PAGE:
6. To add a line segment on the path from the current point to the beginning of the current sub-path, use the cairo_close_path() function. After this call, the current point is repositioned at the joined endpoint of the sub-path.

      The behavior of the cairo_close_path() function differs from the cairo_line_to() function with the equivalent coordinates very little: for stroking, a line joining the final and initial segments of the sub-path is also created.

  4. To draw a rectangle, use the cairo_rectangle() function.

    In this example, the function draws a rectangle starting from the point (0, 0) with the width and height of 400 px.

    cairo_rectangle(cairo, 0, 0, 400, 400);
  5. If you need to create a stroke on a path, the cairo_stroke() function is a drawing operator that draws a stroke on the current path, using the current line width and line color. After the function call, the current path is cleared from the Cairo context.

  6. To ensure that any pending Cairo operations are drawn, use the cairo_surface_flush() function after finishing the Cairo drawing:

  7. Destroy the Cairo objects when you terminate the application:


Painting with Image Files

Cairo supports the painting with image files functionality only for images in the PNG format. These functions for PNG are experimental, so use them with care. For more information on PNG support, see PNG Support in

The following figure shows an example of painting with an image file.

Figure: Painting with image file

Lines drawn using Cairo

To paint with image files:

  1. Get the image resource.

    The following code snippet shows how to prepare image data for your application. To get an application’s resource image data, use the app_get_resource_path() function. This gets a stored PNG image file path to use as a resource. For more information on the app_get_resource_path() function, see the App Common API (in mobile and wearable applications.

    char image_filepath[256];
    char *source_filename = "image.png";
    char *resource_path = app_get_resource_path();
    snprintf(image_filepath, 256, "%s/%s", resource_path, source_filename);
  2. Create the source surface.

    To paint using the image data from the PNG file, first create a source surface. The image data is a source surface to paint on the destination surface.

    cairo_surface_t *image = cairo_image_surface_create_from_png(image_filepath);
    cairo_set_source_surface(cairo, image, 0, 0);
  3. Paint the Cairo surface.

    The cairo_paint() function uses a mask that transfers the entire source to the destination. It can be considered an infinitely large mask, or no mask, but the result is the same. To set a compositing operator, use the cairo_set_operator() and paint a Cairo surface using the source pattern obtained before. For more information on the cairo_set_operator() function, see operators in

    cairo_set_operator(cairo, CAIRO_OPERATOR_SOURCE);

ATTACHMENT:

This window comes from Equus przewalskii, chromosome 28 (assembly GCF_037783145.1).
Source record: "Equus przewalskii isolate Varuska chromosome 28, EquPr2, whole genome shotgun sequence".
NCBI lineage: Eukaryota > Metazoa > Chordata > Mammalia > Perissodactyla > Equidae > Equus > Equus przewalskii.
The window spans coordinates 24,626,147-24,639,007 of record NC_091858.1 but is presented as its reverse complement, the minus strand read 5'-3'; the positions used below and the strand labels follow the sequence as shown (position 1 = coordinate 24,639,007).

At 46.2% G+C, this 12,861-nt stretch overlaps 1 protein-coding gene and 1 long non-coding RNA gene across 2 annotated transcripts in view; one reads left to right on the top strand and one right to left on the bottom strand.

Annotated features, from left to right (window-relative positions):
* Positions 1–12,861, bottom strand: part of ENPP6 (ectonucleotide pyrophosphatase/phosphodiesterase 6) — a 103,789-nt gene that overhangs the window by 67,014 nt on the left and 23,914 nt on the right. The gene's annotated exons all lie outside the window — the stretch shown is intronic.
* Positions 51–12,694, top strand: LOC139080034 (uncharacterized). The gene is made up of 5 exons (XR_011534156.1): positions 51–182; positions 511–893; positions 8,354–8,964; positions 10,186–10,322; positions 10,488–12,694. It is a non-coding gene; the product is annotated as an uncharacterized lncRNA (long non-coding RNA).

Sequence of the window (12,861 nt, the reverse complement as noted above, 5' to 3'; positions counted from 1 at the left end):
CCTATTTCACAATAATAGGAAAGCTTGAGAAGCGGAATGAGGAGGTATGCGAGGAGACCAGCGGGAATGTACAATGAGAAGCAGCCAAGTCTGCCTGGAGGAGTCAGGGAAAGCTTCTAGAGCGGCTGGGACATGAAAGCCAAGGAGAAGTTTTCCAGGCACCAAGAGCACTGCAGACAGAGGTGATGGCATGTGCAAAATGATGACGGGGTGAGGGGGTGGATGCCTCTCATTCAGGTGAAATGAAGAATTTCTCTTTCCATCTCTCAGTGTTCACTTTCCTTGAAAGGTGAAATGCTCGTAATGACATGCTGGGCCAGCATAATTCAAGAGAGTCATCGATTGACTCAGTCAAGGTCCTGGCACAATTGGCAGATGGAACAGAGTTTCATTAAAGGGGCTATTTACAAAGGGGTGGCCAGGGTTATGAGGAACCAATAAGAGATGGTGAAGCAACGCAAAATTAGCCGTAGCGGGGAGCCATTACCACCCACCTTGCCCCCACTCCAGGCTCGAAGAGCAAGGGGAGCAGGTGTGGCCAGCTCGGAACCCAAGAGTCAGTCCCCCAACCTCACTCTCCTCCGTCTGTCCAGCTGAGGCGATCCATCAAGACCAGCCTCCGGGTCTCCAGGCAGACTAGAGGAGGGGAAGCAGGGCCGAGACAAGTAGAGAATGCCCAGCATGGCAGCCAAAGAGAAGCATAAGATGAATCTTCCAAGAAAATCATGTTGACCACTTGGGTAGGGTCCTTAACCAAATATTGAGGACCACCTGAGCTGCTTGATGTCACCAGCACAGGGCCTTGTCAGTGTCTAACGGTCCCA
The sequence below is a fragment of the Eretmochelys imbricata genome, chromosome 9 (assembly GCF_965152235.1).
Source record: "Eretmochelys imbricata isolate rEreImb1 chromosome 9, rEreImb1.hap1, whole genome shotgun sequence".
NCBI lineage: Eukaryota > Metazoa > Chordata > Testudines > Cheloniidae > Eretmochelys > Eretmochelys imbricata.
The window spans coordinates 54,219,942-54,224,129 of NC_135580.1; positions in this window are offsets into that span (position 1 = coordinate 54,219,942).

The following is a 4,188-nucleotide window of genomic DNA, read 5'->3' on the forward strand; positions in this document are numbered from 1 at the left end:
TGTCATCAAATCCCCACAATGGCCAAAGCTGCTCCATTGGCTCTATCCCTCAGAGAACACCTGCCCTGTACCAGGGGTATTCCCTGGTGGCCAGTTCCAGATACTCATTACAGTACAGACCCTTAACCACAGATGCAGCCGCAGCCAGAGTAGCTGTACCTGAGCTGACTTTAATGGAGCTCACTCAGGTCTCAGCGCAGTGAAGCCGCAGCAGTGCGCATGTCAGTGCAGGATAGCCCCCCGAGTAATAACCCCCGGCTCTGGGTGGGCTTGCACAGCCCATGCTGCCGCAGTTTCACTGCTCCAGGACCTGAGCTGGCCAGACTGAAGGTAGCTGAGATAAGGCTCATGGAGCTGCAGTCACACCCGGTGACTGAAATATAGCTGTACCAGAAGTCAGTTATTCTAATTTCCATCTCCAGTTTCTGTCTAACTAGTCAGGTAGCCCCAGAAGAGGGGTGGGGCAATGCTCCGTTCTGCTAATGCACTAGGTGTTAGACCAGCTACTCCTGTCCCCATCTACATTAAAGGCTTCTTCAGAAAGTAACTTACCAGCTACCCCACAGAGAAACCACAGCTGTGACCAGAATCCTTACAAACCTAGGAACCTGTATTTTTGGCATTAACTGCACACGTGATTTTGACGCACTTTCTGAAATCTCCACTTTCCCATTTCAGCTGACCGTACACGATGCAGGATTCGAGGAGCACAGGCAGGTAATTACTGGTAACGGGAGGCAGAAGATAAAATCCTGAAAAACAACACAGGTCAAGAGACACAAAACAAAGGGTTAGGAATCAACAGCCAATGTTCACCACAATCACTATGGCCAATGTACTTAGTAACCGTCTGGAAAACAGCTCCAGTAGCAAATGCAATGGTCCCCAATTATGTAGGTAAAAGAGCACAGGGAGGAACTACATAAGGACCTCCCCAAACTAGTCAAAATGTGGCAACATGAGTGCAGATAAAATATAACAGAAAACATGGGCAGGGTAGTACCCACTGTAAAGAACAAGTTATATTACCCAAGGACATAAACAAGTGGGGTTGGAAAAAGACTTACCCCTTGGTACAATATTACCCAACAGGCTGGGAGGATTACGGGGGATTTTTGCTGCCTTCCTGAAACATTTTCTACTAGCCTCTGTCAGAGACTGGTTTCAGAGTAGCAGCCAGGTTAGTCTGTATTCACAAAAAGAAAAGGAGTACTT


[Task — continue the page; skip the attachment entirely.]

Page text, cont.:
Showing Text

In Cairo, the cairo_font_face_t class represents a particular font at a particular weight, slant, and other characteristics. For more information on using the cairo font, see cairo_font_face_t of

The following figure shows an example of text shown using Cairo.

Figure: Text shown using Cairo

Text shown using Cairo

To show text:

  1. Prepare a text to use as a resource:

    const char *utf8 = "Hello, Tizen!";
  2. Set text configurations.

    In this example, create a font face implicitly using the cairo_select_font_face() function. The text is a kind of “mask” you are about to work with. To use a mask, you need a font type and font size. Set the font type as “Sans”, and font size as 52.

    cairo_select_font_face(cairo, "Sans", CAIRO_FONT_SLANT_NORMAL, CAIRO_FONT_WEIGHT_NORMAL);
    cairo_set_font_size(cairo, 52.0);
  3. Show the text.

    The cairo_show_text() function forms the mask from the text. You can think of the cairo_show_text() function as a shortcut for creating a path with the cairo_text_path() and using the cairo_fill() function to transfer it.

    The cairo_show_text() function caches glyphs, and it is much more efficient if you work with a lot of text. Note that this function is experimental and must be handled with care. For more information on Cairo text, see the description of cairo_text.

    cairo_text_extents_t extents;
    cairo_text_extents(cairo, utf8, &extents);
    cairo_move_to(cairo, 10, 10);
    cairo_show_text(cairo, utf8);

Deleting Cairo

Delete the Cairo resources when they are no longer needed.

In the cairo_destroy() function, a reference count for a Cairo context is decreased by one. If the count is to be zero, the Cairo context and all associated resources must be freed. The same steps apply for the cairo_surface_destroy() function as well.

  • Dependencies
    • Tizen 2.4 and Higher for Mobile
    • Tizen 2.3.1 and Higher for Wearable